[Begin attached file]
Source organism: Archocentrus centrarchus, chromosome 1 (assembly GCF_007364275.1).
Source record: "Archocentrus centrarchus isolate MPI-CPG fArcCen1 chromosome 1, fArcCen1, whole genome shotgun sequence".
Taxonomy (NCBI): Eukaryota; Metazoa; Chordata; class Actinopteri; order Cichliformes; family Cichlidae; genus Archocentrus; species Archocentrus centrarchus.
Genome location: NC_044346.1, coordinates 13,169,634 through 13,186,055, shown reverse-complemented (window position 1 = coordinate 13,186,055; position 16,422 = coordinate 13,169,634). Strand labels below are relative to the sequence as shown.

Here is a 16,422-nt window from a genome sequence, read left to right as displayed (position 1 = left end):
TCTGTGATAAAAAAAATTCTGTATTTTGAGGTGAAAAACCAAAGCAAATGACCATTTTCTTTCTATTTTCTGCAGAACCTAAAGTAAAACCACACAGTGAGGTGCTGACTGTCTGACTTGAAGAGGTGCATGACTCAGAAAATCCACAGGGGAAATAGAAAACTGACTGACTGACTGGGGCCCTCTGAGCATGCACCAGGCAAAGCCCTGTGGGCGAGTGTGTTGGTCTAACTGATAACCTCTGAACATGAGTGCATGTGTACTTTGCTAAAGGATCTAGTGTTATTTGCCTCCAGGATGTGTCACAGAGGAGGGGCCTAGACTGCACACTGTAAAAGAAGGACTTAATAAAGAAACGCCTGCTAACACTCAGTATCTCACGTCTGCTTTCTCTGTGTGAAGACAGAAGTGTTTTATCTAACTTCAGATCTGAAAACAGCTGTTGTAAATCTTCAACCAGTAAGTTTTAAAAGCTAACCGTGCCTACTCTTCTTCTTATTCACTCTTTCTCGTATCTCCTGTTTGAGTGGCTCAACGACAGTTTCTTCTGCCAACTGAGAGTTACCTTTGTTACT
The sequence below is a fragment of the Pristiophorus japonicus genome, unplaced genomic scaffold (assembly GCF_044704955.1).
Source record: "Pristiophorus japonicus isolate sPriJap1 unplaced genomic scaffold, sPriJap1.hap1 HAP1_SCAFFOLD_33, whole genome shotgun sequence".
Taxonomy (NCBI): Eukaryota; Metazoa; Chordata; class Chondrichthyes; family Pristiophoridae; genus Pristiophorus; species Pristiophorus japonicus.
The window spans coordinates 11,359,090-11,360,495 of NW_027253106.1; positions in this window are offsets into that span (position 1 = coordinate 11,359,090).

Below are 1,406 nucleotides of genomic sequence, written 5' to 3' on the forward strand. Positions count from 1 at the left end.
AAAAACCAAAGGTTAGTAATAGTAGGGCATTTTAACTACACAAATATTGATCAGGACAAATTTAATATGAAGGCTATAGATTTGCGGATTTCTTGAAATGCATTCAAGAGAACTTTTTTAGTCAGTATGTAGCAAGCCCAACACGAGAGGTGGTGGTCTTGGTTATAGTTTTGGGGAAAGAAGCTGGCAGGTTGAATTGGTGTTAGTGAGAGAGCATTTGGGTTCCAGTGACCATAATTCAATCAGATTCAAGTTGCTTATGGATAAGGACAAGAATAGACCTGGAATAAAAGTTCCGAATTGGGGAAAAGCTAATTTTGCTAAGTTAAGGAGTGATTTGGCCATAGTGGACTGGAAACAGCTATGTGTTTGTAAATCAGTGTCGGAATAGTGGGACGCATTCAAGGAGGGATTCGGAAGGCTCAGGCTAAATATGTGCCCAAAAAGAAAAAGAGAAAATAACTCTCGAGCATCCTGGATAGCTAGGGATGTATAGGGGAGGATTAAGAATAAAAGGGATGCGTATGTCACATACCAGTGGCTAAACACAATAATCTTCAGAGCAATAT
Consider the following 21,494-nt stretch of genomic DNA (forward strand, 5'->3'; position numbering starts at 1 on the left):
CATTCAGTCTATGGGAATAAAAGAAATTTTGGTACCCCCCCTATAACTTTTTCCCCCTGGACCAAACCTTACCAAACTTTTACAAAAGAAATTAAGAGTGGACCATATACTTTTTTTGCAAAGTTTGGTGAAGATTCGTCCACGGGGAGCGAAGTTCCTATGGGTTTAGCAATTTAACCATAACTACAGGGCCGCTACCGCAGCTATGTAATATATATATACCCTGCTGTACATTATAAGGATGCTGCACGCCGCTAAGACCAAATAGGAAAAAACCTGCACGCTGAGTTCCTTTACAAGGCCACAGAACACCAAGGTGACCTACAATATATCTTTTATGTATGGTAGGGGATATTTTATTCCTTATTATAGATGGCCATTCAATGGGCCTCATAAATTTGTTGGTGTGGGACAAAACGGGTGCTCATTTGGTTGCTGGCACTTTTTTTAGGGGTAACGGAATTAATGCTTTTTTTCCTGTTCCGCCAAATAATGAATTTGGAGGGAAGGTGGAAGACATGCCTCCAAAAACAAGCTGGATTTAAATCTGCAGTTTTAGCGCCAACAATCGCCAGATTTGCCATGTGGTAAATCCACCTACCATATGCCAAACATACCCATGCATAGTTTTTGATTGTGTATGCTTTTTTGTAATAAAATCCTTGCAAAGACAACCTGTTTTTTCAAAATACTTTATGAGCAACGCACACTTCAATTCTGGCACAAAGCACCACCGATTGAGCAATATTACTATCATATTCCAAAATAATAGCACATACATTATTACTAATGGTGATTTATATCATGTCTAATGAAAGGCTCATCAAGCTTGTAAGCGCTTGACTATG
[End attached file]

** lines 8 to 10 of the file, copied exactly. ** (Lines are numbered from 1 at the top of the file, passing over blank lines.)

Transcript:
Source record: "Pristiophorus japonicus isolate sPriJap1 unplaced genomic scaffold, sPriJap1.hap1 HAP1_SCAFFOLD_33, whole genome shotgun sequence".
Taxonomy (NCBI): Eukaryota; Metazoa; Chordata; class Chondrichthyes; family Pristiophoridae; genus Pristiophorus; species Pristiophorus japonicus.
The window spans coordinates 11,359,090-11,360,495 of NW_027253106.1; positions in this window are offsets into that span (position 1 = coordinate 11,359,090).